Do traffic laws apply in retirement estates?

by antoinette pombo
December 14, 2016

Retirement Estates‘It’s alarming that a large number of retirement estates in South Africa incorrectly view the roads in the estate as “private” roads’, says Arrive Alive.

In many instances, the estates’ regulatory signage and road markings also don’t comply with the requirements of the National Road Traffic Act and are therefore illegal.

Arrive Alive explains the basics of the law when it comes to retirement estates and traffic laws in SA here…

The misapplication of the law is primarily in relation to the driving of unlicensed vehicles and drivers.

Traffic control in the estates is generally viewed as an internal function and conduct issue regulated by estate management through security service providers. This is incorrect.

Most, if not all roads within retirement estates are not “private roads” but “public roads” in terms of the law and they are actually regulated by the National Road Traffic Act 93 of 1996 (NRTA).  Non-compliance is still a criminal offence and will soon be regulated by AARTO – the demerit point system.

The controls that the Home Owners’ Associations enforce through contractual arrangements with residents, land owners, visitors and other road users in the estates cannot contradict or replace the NRTA or law enforcement.

The Administrative Adjudication of Road Traffic Offences Act (AARTO)

AARTO will change the enforcement of traffic laws in future. It’s better known as the “penalty point demerit system” that can lead to the suspension and the withdrawal of drivers’ licenses.

A retirement estate is merely a form of township development, with security and private community amenities. However, it still retains all the characteristics of an urban township and residential area, by law. These fall into the jurisdiction of the local authority.

The fact that permission must be requested by the general public before using the roads in the retirement estate does not mean the roads are not “public roads” in terms of the law. Residents, property owners and service providers also have a right of access to the estate and protection of the NRTA.

What is a Public Road?

A “public road” is defined as any road, street or thoroughfare or any other place which is commonly used by the public or any section thereof…

Furthermore, various High Court decisions in the past confirm and entrench the intention of the legislature, making it clear that public roads include all roads used by the public even where there is no right of general entry and permission is required.

The court has also declared that the definition of ‘public road’ has two separate disjunctive stipulations in its definition. Firstly ‘…which is commonly used by the public or section thereof’, and secondly ‘…to which the public or section thereof have a right of access’. These must be read separately as two independent alternative definitions.

The Courts and Public Roads

The error estate developers and home owner associations make is that they assume that because the development as a township has the right to gate the property and control access to it, the roads within the estate are then “private roads” in terms of traffic laws.

As an example, if someone allows a young unlicensed child to drive a car, ride a quad bike or golf cart in the estate, both the owner of the vehicle and the child are contravening the NRTA and are liable for prosecution.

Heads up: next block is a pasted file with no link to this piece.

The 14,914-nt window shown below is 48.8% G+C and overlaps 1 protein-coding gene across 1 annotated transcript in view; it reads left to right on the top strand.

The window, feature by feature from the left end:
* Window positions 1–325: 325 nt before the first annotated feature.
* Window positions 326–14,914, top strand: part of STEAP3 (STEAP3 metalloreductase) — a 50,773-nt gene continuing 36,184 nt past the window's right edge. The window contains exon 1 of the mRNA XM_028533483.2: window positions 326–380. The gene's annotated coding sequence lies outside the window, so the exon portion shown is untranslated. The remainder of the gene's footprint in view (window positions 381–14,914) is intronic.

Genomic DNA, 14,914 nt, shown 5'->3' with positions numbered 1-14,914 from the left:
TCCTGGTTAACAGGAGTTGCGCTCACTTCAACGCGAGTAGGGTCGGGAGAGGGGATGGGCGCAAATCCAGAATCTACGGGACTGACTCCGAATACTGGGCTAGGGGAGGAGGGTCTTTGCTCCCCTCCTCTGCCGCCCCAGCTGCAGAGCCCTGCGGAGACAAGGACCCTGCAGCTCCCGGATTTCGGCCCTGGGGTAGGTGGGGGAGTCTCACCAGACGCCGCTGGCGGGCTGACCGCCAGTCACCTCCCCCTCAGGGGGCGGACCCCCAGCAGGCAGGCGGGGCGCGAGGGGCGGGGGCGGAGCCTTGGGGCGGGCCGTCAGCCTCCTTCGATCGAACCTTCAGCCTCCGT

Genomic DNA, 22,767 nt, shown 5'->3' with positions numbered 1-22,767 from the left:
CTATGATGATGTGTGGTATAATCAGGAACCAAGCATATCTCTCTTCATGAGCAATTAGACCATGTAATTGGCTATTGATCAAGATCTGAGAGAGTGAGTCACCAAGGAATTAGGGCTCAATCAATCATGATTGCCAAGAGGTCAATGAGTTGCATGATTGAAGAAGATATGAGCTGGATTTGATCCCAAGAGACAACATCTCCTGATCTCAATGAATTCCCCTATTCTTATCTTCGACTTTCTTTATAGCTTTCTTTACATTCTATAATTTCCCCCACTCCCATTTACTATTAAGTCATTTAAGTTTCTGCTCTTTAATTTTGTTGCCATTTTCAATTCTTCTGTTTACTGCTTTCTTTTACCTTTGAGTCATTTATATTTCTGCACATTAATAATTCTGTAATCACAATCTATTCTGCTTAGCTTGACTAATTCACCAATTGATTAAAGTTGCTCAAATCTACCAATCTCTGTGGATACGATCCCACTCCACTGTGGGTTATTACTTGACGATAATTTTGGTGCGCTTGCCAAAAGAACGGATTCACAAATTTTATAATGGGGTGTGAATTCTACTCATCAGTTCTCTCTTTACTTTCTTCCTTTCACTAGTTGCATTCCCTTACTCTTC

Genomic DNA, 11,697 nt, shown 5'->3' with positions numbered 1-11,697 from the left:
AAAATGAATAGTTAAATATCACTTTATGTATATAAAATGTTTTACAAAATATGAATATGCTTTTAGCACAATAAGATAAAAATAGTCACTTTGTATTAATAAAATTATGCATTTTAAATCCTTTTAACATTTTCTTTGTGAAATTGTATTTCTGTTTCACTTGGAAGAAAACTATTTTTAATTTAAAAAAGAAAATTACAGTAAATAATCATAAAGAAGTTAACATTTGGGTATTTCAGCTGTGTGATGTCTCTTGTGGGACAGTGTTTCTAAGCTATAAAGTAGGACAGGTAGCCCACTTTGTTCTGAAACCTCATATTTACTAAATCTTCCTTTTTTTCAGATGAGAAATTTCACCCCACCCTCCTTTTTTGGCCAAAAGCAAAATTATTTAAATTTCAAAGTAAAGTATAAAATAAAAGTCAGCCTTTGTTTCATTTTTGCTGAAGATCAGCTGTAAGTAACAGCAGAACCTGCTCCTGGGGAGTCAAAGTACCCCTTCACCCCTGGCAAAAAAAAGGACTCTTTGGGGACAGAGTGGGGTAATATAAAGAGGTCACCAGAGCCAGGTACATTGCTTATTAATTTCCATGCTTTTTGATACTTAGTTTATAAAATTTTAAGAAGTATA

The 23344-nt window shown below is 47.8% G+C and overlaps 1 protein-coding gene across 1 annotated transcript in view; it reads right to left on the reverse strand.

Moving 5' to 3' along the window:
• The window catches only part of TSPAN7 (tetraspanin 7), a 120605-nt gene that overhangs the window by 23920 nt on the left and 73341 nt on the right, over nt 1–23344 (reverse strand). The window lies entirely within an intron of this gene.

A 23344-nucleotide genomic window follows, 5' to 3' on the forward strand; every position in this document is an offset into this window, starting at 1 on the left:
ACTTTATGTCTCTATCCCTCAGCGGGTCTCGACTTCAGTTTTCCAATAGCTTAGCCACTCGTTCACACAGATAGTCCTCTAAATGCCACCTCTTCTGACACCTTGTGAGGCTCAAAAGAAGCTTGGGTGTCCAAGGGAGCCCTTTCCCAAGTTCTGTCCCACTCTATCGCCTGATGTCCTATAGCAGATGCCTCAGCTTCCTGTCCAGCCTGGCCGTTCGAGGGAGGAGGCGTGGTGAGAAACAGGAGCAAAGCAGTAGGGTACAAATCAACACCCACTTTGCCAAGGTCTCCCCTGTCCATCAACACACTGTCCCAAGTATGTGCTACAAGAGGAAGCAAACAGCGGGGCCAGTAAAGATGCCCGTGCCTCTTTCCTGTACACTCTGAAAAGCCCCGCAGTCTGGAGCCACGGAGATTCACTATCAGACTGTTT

Furthermore, the parent or even the body corporate, could be liable for prosecution and could also incur more serious consequences for culpable homicide and a civil claim if someone is killed on an estate road, that is not lawfully regulated.

Most estates regulate their internal road conduct effectively, but if a person is killed or injured in a motor collision on one of these roads the legal implications will raise legal issues; such as whether the road is a public or private road, if the regulatory signage and markings are in compliance with legislation and whether any other person or party was responsible through negligence, other than the driver.

Take as an example a situation on a road in a gated estate with its own so-called “regulatory sign” stipulating a speed of 40 km/h displayed on a custom green or brown painted sign and a fatal collision occurs on a blind rise, where the road is not the right width, it has no road markings and the driver that caused the crash is 14 years old riding an unregistered quad bike. The parent drives behind the child in a vehicle and both were driving at 60 km/h at the time of the accident. Who is going to be sued and prosecuted, the motor cyclist, the Home Owners Association, the parent that allowed the unlicensed child to drive or all these parties?

What is the legal speed  – 40 km/h or 60 km/h? Is the wrong signage or absent road markings the cause and are the signs legal? Is the fine that the Home Owners Association levied for both drivers “speeding” lawful?

The tragedy becomes one big legal mess.

Traffic control and law enforcement cannot be carried out by estate management or private security service providers, unless they comply with the NRTA and the persons enforcing the law are authorised to do so in terms of the NRTA and Criminal Procedure Act, or AARTO.

For signage to be lawful, it must be properly authorised and displayed in terms of legislation. The minister, the MEC or any person authorised by the minister or MEC, or the relevant local authority in respect of any public road within the jurisdiction of that local authority, may authorise the developer or the Home Owners Association in writing to display road traffic signs in terms of the NRTA in the gated estate.

These traffic signs must all be in conformity with the prescribed colours, dimensions and method of display. Advertising material used in conjunction with a road traffic sign is prohibited.

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